Vivian Tan, regional spokesperson for UNHCR, told Al Jazeera on Monday that women, children and the elderly made up the bulk of the 87,000 who had crossed into Bangladesh since violence erupted on August 25.
“We’re seeing many pregnant women, new-born babies and the elderly make their way to relief camps on the Bangladeshi side of the border,” she said.
“Sadly we’re also hearing from many of them that they haven’t eaten in days.”
Viewed by the UN and the US as one of the world’s most persecuted minorities, thousands of Rohingya flee their homes every year in a desperate attempt to reach Bangladesh and other neighbouring countries.
The latest mass exodus comes after suspected Rohingya fighters attacked police posts and an army base in the western region of Rakhine.
The Myanmar government has blamed the Arakan Rohingya Salvation Army (ARSA) for the violence, but fleeing Rohingya civilians accused the Myanmar army of carrying out a campaign of arson and killings – aimed at forcing them out of the country.
Tan told Al Jazeera that the latest figure of 87,000 Rohingya did not include refugees who had fled in previous decades or those who had set up temporary shelter in “no-man’s land”, an area between the Bangladesh and Myanmar border.
“Since the 1970s, only 34,000 Rohingya have been registered with the UN in Bangladesh,” Tan said, with “estimates of unregistered refugees in the hundreds of thousands.”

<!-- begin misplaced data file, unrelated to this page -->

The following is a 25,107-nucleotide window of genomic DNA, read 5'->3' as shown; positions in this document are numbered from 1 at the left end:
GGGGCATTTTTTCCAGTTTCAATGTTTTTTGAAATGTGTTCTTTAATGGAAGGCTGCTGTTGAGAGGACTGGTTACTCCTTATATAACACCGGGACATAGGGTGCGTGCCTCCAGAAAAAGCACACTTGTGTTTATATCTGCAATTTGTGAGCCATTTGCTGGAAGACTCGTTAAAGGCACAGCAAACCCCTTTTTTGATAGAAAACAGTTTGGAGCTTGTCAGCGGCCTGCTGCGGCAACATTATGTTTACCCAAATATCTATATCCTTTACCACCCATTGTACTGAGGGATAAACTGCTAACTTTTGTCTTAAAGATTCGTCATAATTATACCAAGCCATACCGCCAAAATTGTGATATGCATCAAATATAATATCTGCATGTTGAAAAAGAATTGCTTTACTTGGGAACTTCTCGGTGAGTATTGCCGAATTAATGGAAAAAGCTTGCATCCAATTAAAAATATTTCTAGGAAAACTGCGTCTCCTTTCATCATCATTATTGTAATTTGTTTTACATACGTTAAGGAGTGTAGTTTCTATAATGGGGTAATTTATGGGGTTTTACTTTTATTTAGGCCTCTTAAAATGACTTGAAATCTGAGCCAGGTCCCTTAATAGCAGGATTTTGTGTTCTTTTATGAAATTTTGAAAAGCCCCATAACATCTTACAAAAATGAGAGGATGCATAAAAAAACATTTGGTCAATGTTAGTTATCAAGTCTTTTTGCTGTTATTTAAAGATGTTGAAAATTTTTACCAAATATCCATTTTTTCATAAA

As a non-signatory to the 1951 Refugee Convention, Bangladesh has refused to register the Rohingya as refugees since the early 1990s, nor allowed them to lodge asylum claims.
Ro Nay San Lwin, a Rohingya activist and blogger based in Europe, said many of the refugees were struggling to accept they could ever return to their ancestral homeland.
Using a network of activists on the ground to document the conflict, San Lwin told Al Jazeera that some refugees walked seven or eight days from Buthidaung to make it to Bangladesh, while those from Maungdaw had to walk for five days.
Up to 30,000 Rohingya refugees live in Kutupalong and Nayapara, two government-run camps near Cox’s Bazar, with tens of thousands more living in makeshift camps.
“All of them are very weak, dehydrated and hungry and the Bangladesh government is not helping their situation at all.
“Unless the Bangladesh government opens the border, they’re receiving these refugees unofficially and it’s unlikely they’ll ever be able to return to their homeland officially.
Videos uploaded on social media showed dozens of men, women and children hiding in Myanmar’s jungle after security forces reportedly destroyed their village.
In a separate video, a Rohingya woman said she and her family had not eaten in days.
“We’re also hearing reports of several villages facing shortages of food,” Lwin said. “If things continue as they are people could start starving to death.”
According to the latest estimate by UN aid workers in Bangladesh, nearly 150,000 Rohingya have sought refuge in the country since October.
Rakhine is home to most of Myanmar’s 1.1 million Rohingya, who live largely in abject poverty and face widespread discrimination by the Buddhist majority.
The Muslim Rohingya are widely reviled as illegal migrants from Bangladesh, despite having lived in the area for generations.
They have been rendered stateless by the government and the UN believes the army’s crackdown may amount to ethnic cleansing – a charge the government of Aung San Suu Kyi vehemently denies.